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New Innovative Water-Based Heating System For Homes

by | 16 June 2024

Scientists at Edinburgh University have developed an innovative home heating system that harnesses energy from water sources such as sea water, rivers, ponds, and mine water. This system uses the same technology as air and ground source heat pumps, so it could be used in homes and businesses in areas with good water access.

It is currently being trialed in various locations in Scotland.  These include an affordable housing project near the Firth of Forth, the Warnlockhead lead-mining museum in south-west Scotland, and a commercial greenhouse in Fife. Another system is planned for the Scottish Seabird Centre in North Berwick.

The technology, named SeaWarm and RiverWarm, captures the ambient warmth in water using glycol, an anti-freeze liquid, which is then compressed in a heat pump to generate heat for radiators and water. The system can even use frozen water.

The equipment is designed to be compact and portable for use in homes and smaller buildings, especially in rural and coastal areas. It is aimed at providing an efficient small-scale green energy alternative to gas and oil-powered heating systems as the UK moves towards a zero-carbon energy supply.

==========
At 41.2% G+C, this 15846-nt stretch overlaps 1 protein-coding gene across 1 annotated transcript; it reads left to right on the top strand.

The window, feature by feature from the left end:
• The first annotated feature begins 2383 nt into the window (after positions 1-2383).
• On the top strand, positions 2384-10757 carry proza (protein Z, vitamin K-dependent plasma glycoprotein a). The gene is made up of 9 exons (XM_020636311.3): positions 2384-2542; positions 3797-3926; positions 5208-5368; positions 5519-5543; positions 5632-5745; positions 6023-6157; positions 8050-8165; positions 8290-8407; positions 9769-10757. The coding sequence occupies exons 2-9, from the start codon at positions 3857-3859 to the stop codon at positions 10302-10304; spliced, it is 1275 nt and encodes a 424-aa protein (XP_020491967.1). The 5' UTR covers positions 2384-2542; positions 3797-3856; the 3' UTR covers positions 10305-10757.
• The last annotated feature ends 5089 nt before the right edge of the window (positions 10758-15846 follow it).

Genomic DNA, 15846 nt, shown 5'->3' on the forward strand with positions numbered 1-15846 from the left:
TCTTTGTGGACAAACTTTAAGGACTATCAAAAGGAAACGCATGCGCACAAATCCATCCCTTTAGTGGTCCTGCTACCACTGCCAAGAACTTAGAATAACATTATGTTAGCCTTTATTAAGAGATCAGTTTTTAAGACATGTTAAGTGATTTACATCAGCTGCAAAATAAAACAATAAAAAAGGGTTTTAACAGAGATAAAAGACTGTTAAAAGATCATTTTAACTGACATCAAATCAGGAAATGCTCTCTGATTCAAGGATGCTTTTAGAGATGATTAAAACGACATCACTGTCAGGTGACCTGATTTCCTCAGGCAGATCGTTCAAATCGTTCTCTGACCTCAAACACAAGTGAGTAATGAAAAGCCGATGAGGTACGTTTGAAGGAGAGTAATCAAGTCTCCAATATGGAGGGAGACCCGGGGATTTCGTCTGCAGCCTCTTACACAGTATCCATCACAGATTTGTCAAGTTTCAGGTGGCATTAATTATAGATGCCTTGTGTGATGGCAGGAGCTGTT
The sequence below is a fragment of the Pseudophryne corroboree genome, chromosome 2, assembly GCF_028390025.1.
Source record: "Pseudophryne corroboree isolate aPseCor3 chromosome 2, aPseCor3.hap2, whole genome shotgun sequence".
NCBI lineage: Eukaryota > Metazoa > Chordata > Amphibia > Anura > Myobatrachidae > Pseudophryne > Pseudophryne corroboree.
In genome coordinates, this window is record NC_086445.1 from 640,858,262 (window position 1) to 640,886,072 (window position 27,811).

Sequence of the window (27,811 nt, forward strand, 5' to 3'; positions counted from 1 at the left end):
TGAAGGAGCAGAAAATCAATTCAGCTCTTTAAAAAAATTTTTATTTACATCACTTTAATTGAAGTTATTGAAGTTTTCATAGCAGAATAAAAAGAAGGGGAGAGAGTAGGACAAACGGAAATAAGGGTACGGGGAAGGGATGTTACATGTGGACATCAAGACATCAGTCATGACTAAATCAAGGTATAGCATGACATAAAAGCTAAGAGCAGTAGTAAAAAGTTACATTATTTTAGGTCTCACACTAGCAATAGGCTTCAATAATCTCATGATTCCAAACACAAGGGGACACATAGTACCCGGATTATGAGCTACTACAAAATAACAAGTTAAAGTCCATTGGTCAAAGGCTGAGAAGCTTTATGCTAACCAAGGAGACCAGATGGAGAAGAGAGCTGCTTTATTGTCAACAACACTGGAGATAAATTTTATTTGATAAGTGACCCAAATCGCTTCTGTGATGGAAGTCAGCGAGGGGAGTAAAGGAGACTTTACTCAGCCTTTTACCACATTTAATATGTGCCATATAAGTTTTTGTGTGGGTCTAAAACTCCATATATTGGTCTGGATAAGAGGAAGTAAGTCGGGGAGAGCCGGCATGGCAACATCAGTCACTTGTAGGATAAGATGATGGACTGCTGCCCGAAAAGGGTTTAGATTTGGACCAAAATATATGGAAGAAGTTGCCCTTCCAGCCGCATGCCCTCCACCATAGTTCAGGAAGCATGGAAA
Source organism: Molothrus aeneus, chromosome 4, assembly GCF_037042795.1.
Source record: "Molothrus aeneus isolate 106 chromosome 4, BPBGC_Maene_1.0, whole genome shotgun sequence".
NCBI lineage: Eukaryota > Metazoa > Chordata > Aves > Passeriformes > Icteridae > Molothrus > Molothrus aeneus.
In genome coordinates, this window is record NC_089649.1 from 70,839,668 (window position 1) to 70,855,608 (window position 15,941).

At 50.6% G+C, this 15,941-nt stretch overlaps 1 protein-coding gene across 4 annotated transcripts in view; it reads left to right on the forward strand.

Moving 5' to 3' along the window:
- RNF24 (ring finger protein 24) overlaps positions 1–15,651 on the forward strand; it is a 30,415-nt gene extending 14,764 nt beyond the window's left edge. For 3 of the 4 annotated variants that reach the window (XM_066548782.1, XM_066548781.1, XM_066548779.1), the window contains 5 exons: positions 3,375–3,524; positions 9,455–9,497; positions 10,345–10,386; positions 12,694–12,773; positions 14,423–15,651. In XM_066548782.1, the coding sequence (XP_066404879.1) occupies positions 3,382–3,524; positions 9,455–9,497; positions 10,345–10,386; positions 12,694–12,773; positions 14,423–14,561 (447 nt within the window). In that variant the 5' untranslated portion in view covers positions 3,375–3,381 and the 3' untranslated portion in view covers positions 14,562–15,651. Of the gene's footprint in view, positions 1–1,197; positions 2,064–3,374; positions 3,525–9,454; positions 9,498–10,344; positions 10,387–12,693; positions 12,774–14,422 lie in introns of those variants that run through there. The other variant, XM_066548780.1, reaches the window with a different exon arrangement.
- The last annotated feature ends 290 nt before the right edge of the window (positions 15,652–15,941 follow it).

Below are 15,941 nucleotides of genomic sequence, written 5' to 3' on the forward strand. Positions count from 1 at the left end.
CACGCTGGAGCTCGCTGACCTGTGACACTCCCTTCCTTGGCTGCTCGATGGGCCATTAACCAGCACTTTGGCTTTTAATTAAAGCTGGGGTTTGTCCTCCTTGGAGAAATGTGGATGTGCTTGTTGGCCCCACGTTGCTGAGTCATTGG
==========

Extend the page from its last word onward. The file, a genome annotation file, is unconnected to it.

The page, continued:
The system’s predictability and efficiency are highlighted, as bodies of water generally remain at a consistent temperature. The prototypes are claimed to be more expensive than air source heat pumps but cheaper than ground source heat pumps, offering substantial efficiency by delivering 350% to 400% more heat than the electricity needed to operate them.


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